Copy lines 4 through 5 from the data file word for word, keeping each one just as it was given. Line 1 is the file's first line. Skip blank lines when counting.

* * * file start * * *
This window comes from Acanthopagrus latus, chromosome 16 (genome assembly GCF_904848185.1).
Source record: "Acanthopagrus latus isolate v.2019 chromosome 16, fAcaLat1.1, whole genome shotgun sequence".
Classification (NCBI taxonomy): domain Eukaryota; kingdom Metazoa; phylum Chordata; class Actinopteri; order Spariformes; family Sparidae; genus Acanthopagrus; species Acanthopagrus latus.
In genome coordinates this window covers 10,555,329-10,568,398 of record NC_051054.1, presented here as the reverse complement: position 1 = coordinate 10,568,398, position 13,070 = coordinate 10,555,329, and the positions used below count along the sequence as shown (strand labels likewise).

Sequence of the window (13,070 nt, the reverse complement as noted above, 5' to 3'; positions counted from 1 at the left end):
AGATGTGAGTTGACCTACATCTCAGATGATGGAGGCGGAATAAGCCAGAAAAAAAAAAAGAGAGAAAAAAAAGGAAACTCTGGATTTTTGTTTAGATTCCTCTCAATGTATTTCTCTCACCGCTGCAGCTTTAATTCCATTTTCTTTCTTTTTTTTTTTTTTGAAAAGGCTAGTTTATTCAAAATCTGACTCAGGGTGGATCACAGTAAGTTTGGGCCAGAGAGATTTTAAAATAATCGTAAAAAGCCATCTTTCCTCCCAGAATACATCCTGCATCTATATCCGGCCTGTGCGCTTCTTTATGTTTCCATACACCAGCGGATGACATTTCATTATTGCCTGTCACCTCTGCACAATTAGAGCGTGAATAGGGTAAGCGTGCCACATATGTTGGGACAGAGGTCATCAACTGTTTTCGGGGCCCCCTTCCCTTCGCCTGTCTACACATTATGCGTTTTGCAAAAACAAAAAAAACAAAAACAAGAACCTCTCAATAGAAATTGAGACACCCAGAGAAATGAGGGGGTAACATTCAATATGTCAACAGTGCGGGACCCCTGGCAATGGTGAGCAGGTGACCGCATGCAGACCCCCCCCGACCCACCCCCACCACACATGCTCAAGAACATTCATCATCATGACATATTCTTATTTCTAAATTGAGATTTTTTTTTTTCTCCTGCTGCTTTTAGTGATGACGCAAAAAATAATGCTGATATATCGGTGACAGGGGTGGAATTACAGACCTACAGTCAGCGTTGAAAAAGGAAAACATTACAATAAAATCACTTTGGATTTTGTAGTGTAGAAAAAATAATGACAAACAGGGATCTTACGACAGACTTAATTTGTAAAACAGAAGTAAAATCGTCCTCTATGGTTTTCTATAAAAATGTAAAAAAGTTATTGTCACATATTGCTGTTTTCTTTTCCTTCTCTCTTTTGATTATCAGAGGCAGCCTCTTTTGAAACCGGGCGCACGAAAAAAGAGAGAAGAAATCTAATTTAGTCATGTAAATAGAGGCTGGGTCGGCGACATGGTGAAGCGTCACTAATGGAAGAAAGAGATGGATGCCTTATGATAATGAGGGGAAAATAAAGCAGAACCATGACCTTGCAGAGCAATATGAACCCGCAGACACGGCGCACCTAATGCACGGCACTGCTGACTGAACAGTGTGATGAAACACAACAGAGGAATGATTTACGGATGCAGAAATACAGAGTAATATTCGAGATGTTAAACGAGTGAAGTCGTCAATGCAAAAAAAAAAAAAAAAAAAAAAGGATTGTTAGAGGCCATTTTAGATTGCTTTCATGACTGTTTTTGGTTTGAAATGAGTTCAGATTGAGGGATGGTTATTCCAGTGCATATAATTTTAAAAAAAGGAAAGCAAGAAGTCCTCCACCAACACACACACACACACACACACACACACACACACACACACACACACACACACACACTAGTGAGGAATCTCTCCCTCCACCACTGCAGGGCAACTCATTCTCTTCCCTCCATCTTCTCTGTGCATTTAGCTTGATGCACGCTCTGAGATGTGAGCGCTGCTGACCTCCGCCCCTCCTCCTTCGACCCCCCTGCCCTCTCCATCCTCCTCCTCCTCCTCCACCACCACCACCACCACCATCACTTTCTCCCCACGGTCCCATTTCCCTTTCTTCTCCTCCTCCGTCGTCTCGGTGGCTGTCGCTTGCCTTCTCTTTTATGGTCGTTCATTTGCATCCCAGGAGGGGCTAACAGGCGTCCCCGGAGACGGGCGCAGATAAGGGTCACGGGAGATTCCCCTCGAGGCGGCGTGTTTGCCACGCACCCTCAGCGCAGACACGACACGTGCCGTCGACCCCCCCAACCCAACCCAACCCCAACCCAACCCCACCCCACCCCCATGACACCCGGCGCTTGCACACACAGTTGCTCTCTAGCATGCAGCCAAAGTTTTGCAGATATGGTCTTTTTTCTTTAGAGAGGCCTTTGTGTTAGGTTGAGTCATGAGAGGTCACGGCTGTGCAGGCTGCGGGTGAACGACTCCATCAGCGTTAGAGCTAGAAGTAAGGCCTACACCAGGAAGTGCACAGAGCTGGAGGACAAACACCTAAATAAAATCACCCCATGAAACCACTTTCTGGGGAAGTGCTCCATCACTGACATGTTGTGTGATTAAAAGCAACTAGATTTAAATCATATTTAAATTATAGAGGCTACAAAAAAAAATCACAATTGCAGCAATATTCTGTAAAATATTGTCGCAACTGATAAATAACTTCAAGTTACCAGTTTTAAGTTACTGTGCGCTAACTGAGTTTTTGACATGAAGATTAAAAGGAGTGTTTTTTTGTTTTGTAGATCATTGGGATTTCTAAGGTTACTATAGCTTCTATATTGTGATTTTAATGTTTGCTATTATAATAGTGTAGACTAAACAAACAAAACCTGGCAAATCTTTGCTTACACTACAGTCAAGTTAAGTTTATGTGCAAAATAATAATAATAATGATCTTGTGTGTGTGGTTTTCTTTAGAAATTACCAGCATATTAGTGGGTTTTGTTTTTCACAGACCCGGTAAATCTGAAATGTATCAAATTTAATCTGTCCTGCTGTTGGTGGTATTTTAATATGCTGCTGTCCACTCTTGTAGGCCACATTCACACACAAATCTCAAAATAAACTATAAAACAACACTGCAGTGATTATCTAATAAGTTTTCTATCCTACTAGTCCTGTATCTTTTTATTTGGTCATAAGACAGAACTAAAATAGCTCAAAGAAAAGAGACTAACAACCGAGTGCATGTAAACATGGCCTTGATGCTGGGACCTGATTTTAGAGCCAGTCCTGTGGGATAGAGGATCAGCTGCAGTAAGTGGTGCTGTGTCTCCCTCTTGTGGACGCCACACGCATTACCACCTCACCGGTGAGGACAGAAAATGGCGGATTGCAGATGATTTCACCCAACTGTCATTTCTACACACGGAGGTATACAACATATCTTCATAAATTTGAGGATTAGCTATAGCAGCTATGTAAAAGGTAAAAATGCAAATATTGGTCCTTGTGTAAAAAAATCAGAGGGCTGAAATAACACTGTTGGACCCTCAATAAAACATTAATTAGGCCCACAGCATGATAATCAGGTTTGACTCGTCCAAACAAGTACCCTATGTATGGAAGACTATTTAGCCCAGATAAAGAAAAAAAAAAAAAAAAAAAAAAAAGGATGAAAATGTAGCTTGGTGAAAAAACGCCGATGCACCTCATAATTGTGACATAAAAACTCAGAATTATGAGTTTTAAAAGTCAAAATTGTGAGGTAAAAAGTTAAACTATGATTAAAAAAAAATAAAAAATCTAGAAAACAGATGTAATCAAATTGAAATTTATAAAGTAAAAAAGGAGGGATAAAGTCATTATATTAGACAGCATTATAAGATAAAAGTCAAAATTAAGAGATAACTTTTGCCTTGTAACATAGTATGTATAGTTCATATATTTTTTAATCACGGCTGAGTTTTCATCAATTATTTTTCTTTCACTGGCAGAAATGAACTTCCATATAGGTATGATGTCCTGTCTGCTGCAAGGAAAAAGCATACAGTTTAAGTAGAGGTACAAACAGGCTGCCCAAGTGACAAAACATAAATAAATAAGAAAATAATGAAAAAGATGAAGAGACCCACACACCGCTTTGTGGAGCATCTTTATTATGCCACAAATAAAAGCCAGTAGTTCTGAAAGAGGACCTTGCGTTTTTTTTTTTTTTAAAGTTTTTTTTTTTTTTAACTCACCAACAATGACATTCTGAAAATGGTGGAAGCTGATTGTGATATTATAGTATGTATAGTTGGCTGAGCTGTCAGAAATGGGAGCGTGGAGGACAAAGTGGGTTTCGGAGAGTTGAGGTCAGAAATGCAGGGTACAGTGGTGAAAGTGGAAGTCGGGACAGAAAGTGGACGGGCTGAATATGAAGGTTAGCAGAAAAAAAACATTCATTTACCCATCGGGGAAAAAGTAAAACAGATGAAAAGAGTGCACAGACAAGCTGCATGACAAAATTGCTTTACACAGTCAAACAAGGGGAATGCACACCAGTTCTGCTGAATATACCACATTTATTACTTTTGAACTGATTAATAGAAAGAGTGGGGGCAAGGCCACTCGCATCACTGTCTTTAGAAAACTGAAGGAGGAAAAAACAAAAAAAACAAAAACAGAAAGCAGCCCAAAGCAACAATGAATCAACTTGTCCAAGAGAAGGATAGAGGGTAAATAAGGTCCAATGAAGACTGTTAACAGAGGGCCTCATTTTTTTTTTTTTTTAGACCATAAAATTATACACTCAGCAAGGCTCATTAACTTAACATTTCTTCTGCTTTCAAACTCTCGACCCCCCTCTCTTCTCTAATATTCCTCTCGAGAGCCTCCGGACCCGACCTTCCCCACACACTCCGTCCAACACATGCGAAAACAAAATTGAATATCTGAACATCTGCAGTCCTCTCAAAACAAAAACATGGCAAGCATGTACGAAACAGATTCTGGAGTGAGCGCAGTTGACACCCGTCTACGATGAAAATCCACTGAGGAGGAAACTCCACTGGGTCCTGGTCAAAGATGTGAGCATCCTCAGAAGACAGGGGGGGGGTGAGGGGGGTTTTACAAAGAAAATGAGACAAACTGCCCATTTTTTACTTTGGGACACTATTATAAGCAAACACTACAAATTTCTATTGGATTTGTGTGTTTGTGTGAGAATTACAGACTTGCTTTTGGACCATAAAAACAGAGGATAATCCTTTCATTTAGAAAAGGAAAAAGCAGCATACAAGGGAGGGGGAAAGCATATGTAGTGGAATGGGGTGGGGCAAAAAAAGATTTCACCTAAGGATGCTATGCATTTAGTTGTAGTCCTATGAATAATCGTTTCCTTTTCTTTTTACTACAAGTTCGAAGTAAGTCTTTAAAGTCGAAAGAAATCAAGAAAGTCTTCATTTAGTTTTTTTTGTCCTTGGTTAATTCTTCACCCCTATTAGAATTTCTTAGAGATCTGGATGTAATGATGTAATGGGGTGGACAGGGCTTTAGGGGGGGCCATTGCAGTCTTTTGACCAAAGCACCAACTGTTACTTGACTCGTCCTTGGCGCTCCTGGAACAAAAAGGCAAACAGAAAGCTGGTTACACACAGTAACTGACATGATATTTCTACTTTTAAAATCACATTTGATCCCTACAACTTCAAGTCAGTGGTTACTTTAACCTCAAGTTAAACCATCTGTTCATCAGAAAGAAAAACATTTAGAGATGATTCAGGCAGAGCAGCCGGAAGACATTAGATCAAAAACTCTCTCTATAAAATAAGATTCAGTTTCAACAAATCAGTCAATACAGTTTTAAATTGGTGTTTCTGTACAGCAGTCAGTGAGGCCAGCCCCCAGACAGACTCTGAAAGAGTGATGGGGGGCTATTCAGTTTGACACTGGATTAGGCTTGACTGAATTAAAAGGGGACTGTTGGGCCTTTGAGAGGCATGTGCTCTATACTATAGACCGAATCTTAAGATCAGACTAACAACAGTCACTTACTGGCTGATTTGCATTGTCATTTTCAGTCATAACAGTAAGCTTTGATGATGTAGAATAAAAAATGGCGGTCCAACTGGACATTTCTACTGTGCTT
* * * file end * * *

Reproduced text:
In genome coordinates this window covers 10,555,329-10,568,398 of record NC_051054.1, presented here as the reverse complement: position 1 = coordinate 10,568,398, position 13,070 = coordinate 10,555,329, and the positions used below count along the sequence as shown (strand labels likewise).

Sequence of the window (13,070 nt, the reverse complement as noted above, 5' to 3'; positions counted from 1 at the left end):